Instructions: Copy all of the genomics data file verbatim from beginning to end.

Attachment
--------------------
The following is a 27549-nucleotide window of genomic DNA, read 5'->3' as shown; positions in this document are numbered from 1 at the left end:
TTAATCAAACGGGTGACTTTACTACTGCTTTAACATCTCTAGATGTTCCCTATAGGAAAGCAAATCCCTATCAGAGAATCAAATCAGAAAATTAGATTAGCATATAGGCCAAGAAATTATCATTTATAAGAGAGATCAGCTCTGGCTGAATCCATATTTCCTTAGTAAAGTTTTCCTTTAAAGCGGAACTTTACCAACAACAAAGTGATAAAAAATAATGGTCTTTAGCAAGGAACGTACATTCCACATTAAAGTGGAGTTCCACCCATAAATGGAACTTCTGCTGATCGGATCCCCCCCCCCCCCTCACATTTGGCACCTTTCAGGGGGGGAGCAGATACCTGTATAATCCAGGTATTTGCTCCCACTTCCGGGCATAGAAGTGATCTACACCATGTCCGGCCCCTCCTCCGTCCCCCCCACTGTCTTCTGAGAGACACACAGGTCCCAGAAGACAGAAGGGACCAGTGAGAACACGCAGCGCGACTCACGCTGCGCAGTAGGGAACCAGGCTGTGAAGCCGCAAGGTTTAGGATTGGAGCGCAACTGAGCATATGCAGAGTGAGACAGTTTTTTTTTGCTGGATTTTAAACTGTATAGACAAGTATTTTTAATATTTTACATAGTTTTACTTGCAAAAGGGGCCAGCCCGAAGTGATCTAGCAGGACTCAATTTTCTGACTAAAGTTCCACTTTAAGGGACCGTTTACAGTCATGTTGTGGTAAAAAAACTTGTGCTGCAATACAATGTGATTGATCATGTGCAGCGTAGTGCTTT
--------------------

The following is a 27549-nucleotide window of genomic DNA, read 5'->3' as shown; positions in this document are numbered from 1 at the left end:
TTAATCAAACGGGTGACTTTACTACTGCTTTAACATCTCTAGATGTTCCCTATAGGAAAGCAAATCCCTATCAGAGAATCAAATCAGAAAATTAGATTAGCATATAGGCCAAGAAATTATCATTTATAAGAGAGATCAGCTCTGGCTGAATCCATATTTCCTTAGTAAAGTTTTCCTTTAAAGCGGAACTTTACCAACAACAAAGTGATAAAAAATAATGGTCTTTAGCAAGGAACGTACATTCCACATTAAAGTGGAGTTCCACCCATAAATGGAACTTCTGCTGATCGGATCCCCCCCCCCCCCTCACATTTGGCACCTTTCAGGGGGGGAGCAGATACCTGTATAATCCAGGTATTTGCTCCCACTTCCGGGCATAGAAGTGATCTACACCATGTCCGGCCCCTCCTCCGTCCCCCCCACTGTCTTCTGAGAGACACACAGGTCCCAGAAGACAGAAGGGACCAGTGAGAACACGCAGCGCGACTCACGCTGCGCAGTAGGGAACCAGGCTGTGAAGCCGCAAGGTTTAGGATTGGAGCGCAACTGAGCATATGCAGAGTGAGACAGTTTTTTTTTGCTGGATTTTAAACTGTATAGACAAGTATTTTTAATATTTTACATAGTTTTACTTGCAAAAGGGGCCAGCCCGAAGTGATCTAGCAGGACTCAATTTTCTGACTAAAGTTCCACTTTAAGGGACCGTTTACAGTCATGTTGTGGTAAAAAAACTTGTGCTGCAATACAATGTGATTGATCATGTGCAGCGTAGTGCTTT